Friday, 21 October 2016

Sailing Essex Creeks

Stars were out and a lovely half-moon hung low glowing over the creek as I boarded Shoal Waters late on Tuesday night. Being harvest time I could hear tractors on nearby fields as farmers harvested away under headlamps.  It's a wonderful sound, and sight - it's life, and its wheel is forever turning…
 The cabin was down to 13 degrees when I slipped away under full mainsail on Wednesday morning at 0655 in lovely sunshine, albeit with a bracing chill - my hands felt warmer dipped in the sea! I noticed a couple of new arrivals in the creek; dinghies placed at the oyster layings. The oyster firm hasn't worked the line of trays in the creek for a couple of years now. I’ve seen a dredger work the creek for oysters, and sometimes I see someone gather oysters by hand, like some of the fishermen at Mersea do, uses shallow draft skiffs to reach anywhere in the river and hand pick a few sacksful for a morning's graft. It looks backbreaking work being bent over, and let’s hope they make a fare living as disease and one thing and another has played havoc on the stock in recent years this part of the country.
07.20 - We're charging downriver quite nicely under full main and jib. I swigged the jib and staysail halyards before leaving. With the Wykeham Martin furlers, too tight a halyard can cause the bearings to jam which isn't great if it happens when you want to shorten sail in a hurry!
09.00 - Heading S-g-E. Jibed while sounding over St Peter’s Flats. Pretty smooth out here in the Rays'n, and we're making good progress by keeping tight to the Targets in less than five feet of water while sailing over the remaining two hours of ebb. When the sun is shining and every wave top has a sparkle, going to sea alone and under sail has to be one of the best feelings in the world.
10.15 - Shoal Waters’ after-end wiggled to the set of tide when we anchored beside the Mid Ray buoy, got the kettle on the go and scrubbed boot-line free of last week’s moss. All much to the annoyance of a group of seals already comfortably seated up on the Buxey.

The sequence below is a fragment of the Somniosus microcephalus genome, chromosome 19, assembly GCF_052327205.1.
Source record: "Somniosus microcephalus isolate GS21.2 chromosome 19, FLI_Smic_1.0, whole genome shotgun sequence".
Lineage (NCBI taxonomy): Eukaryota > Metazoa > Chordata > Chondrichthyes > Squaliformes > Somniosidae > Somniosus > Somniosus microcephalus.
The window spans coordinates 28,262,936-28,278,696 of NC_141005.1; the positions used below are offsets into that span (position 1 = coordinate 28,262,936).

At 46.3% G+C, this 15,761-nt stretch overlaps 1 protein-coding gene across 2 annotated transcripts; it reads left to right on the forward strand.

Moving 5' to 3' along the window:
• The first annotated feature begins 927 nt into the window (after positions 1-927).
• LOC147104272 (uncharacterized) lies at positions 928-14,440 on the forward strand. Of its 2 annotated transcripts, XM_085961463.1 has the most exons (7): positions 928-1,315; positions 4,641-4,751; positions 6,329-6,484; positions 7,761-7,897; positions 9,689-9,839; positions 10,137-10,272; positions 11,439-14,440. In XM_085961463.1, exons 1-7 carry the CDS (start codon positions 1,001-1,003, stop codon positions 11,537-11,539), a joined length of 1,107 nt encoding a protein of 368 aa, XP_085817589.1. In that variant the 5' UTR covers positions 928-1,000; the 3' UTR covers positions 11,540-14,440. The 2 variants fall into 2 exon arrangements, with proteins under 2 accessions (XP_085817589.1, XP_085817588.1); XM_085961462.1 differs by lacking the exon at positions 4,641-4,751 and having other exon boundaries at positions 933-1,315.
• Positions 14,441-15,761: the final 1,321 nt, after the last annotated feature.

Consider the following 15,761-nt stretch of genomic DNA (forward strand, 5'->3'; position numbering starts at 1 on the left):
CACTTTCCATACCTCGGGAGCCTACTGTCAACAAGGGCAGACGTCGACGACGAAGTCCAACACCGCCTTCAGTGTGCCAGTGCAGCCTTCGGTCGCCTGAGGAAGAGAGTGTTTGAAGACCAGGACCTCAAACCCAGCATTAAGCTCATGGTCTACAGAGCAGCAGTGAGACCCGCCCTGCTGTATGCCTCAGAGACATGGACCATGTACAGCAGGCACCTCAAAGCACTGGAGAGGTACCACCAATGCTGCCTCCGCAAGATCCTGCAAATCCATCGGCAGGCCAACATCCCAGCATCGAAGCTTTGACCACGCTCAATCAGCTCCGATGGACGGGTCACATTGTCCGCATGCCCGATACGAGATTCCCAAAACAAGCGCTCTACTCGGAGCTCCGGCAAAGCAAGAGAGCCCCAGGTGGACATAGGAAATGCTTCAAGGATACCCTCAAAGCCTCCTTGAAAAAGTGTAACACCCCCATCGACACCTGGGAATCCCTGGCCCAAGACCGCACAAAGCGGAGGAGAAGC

12.55 – Weighed anchor. Wind F3, and veering NE. The clouds have gathered and darkened to look quite menacing but a piercing sun lights the glitter every few moments ahead, as we move slowly south, over the sands.
Ray Sand Swatchway
Ray Yellow is in sight and all is blissfully quiet out here, not another boat in sight, just the trickle of salt water and the sound of bubbles gurgling. Are those cockles down there trying to tell us something?
13.35 - In Whitaker Channel, No 1 Outer Crouch - STB Buoy. Looking south, over and above the Maplins, the sky has fused with sea water to the extent it looks ‘other worldly’.
Foulness Island seawall
14.50 - In River Roach. Wind SE F3.
Much work is in progress in both Quay, and Devils Reach, shoring up sea walls on Foulness Island. Cranes are over on Wallasea Island as well. Two or three huts are now permanently on the seawall at Wallasea. Such a crying shame as it now spoils the unique low lying coast of this area, and the feeling one had escaped Man… That's progress, I guess..?
16.05 - Down Yokesfleet Creek and nosed into Shelford Creek to see the drop-dead gorgeous reddish-brown seals and pointed our bowsprit into the abruptly dammed New England Creek, which once exited uninterruptedly straight into the Thames Estuary, lined with gulls as always. Onward into Narrow Cuts where I had to harden up and sail close hauled, up against the sea wall. As if I needed it, I was reminded this creek is a battle every time! Lots of blue sky overhead now and birds are singing on the muds. Wind SE F3-4, with lulls.
 Havengore Bridge is in sight now and I have a gut feeling I should abort the thought of a passage through to the Thames… The driving wind has dropped off to SE F2 and Shoal Waters won’t sail over a tide now, and to further thwart our advance any driving wind is on the nose. We’re running short of precious daytime as well.

17.15 - In Havengore Creek. I imagined the Bridgekeeper to be biting his nails for me in anticipation… Is this boat with the sails coming through or isn’t it? Unfortunately, until we reach the bridge we can never be sure which way the wind will be blowing and a number of attempts have had to be aborted due to it being funneled forcefully through the bridge piers onto our nose.

Oxenham Creek, as viewed from Havengore Creek
By the looks of the harvesting going on over on Rushley Island our annual Harvest Cruise was truly well under way though. There are so many creeks to visit here in the backwaters of Essex, and in Havengore Creek one passes Wakering scout hut, just opposite and upstream of Oxenham Creek, where it peeps above the seawall and is set in a wonderful playground for youngsters to adventure in. We sailed right round the island and had a magical quarter wind up to Potton Bridge, which opened up sharpish. How nice to have a new series of lateral buoys in the creek to help point the best way through the muddy shallows and as we sailed past them the weather obliged with sunshine, and an after the storm type of calmness. Absolutely a magnificent evening to be gliding along the creeks…